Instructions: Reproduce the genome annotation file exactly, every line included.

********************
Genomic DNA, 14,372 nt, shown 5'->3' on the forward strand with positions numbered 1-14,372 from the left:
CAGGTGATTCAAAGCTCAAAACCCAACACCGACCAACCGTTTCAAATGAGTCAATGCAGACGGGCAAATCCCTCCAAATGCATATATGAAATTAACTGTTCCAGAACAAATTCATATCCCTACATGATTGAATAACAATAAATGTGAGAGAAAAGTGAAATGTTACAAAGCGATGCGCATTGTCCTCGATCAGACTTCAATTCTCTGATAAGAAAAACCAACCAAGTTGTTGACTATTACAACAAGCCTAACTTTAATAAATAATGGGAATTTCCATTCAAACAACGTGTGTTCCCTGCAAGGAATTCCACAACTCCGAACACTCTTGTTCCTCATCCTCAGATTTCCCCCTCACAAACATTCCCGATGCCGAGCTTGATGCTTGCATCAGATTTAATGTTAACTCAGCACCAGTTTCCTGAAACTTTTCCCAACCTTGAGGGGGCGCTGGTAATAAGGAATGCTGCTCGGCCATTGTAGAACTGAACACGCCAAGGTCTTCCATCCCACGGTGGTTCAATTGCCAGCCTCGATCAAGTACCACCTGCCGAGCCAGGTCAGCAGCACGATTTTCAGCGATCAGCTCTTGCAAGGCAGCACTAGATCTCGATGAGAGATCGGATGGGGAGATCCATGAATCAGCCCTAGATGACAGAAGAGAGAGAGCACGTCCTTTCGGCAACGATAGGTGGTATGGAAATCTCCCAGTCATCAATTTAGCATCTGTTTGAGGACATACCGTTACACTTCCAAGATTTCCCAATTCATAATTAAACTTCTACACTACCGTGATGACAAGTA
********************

Genomic DNA, 14,372 nt, shown 5'->3' on the forward strand with positions numbered 1-14,372 from the left:
CAGGTGATTCAAAGCTCAAAACCCAACACCGACCAACCGTTTCAAATGAGTCAATGCAGACGGGCAAATCCCTCCAAATGCATATATGAAATTAACTGTTCCAGAACAAATTCATATCCCTACATGATTGAATAACAATAAATGTGAGAGAAAAGTGAAATGTTACAAAGCGATGCGCATTGTCCTCGATCAGACTTCAATTCTCTGATAAGAAAAACCAACCAAGTTGTTGACTATTACAACAAGCCTAACTTTAATAAATAATGGGAATTTCCATTCAAACAACGTGTGTTCCCTGCAAGGAATTCCACAACTCCGAACACTCTTGTTCCTCATCCTCAGATTTCCCCCTCACAAACATTCCCGATGCCGAGCTTGATGCTTGCATCAGATTTAATGTTAACTCAGCACCAGTTTCCTGAAACTTTTCCCAACCTTGAGGGGGCGCTGGTAATAAGGAATGCTGCTCGGCCATTGTAGAACTGAACACGCCAAGGTCTTCCATCCCACGGTGGTTCAATTGCCAGCCTCGATCAAGTACCACCTGCCGAGCCAGGTCAGCAGCACGATTTTCAGCGATCAGCTCTTGCAAGGCAGCACTAGATCTCGATGAGAGATCGGATGGGGAGATCCATGAATCAGCCCTAGATGACAGAAGAGAGAGAGCACGTCCTTTCGGCAACGATAGGTGGTATGGAAATCTCCCAGTCATCAATTTAGCATCTGTTTGAGGACATACCGTTACACTTCCAAGATTTCCCAATTCATAATTAAACTTCTACACTACCGTGATGACAAGTA